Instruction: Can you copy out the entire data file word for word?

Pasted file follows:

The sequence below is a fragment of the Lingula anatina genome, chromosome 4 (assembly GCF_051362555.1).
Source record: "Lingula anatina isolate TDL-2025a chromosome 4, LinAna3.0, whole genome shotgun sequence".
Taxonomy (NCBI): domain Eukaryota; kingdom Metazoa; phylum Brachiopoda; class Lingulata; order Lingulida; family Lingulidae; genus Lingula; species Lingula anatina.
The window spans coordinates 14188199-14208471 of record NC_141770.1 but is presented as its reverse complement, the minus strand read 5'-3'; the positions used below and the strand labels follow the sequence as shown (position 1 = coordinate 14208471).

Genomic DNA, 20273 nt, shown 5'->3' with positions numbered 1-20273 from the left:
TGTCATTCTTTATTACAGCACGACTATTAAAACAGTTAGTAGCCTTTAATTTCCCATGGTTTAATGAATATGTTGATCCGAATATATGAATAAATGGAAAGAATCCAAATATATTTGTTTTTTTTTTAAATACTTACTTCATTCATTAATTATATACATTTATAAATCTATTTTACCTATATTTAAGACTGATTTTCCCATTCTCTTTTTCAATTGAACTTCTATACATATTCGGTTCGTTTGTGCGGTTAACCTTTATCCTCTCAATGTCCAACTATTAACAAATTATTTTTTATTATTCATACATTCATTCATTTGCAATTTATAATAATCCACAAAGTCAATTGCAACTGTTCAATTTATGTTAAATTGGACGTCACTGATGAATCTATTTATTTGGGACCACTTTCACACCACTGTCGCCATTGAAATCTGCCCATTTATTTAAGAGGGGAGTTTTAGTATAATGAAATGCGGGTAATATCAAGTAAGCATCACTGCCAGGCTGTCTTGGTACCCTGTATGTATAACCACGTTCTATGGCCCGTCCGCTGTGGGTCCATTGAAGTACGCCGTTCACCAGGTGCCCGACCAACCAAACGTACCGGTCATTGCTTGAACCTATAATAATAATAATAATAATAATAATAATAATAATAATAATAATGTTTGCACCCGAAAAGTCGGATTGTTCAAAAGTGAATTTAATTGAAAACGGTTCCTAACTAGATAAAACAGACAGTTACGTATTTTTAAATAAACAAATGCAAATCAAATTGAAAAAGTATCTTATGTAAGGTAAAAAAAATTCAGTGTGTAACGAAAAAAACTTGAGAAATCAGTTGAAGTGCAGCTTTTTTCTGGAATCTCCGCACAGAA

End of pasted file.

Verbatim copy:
The sequence below is a fragment of the Lingula anatina genome, chromosome 4 (assembly GCF_051362555.1).
Source record: "Lingula anatina isolate TDL-2025a chromosome 4, LinAna3.0, whole genome shotgun sequence".
Taxonomy (NCBI): domain Eukaryota; kingdom Metazoa; phylum Brachiopoda; class Lingulata; order Lingulida; family Lingulidae; genus Lingula; species Lingula anatina.
The window spans coordinates 14188199-14208471 of record NC_141770.1 but is presented as its reverse complement, the minus strand read 5'-3'; the positions used below and the strand labels follow the sequence as shown (position 1 = coordinate 14208471).

Genomic DNA, 20273 nt, shown 5'->3' with positions numbered 1-20273 from the left:
TGTCATTCTTTATTACAGCACGACTATTAAAACAGTTAGTAGCCTTTAATTTCCCATGGTTTAATGAATATGTTGATCCGAATATATGAATAAATGGAAAGAATCCAAATATATTTGTTTTTTTTTTAAATACTTACTTCATTCATTAATTATATACATTTATAAATCTATTTTACCTATATTTAAGACTGATTTTCCCATTCTCTTTTTCAATTGAACTTCTATACATATTCGGTTCGTTTGTGCGGTTAACCTTTATCCTCTCAATGTCCAACTATTAACAAATTATTTTTTATTATTCATACATTCATTCATTTGCAATTTATAATAATCCACAAAGTCAATTGCAACTGTTCAATTTATGTTAAATTGGACGTCACTGATGAATCTATTTATTTGGGACCACTTTCACACCACTGTCGCCATTGAAATCTGCCCATTTATTTAAGAGGGGAGTTTTAGTATAATGAAATGCGGGTAATATCAAGTAAGCATCACTGCCAGGCTGTCTTGGTACCCTGTATGTATAACCACGTTCTATGGCCCGTCCGCTGTGGGTCCATTGAAGTACGCCGTTCACCAGGTGCCCGACCAACCAAACGTACCGGTCATTGCTTGAACCTATAATAATAATAATAATAATAATAATAATAATAATAATAATAATGTTTGCACCCGAAAAGTCGGATTGTTCAAAAGTGAATTTAATTGAAAACGGTTCCTAACTAGATAAAACAGACAGTTACGTATTTTTAAATAAACAAATGCAAATCAAATTGAAAAAGTATCTTATGTAAGGTAAAAAAAATTCAGTGTGTAACGAAAAAAACTTGAGAAATCAGTTGAAGTGCAGCTTTTTTCTGGAATCTCCGCACAGAA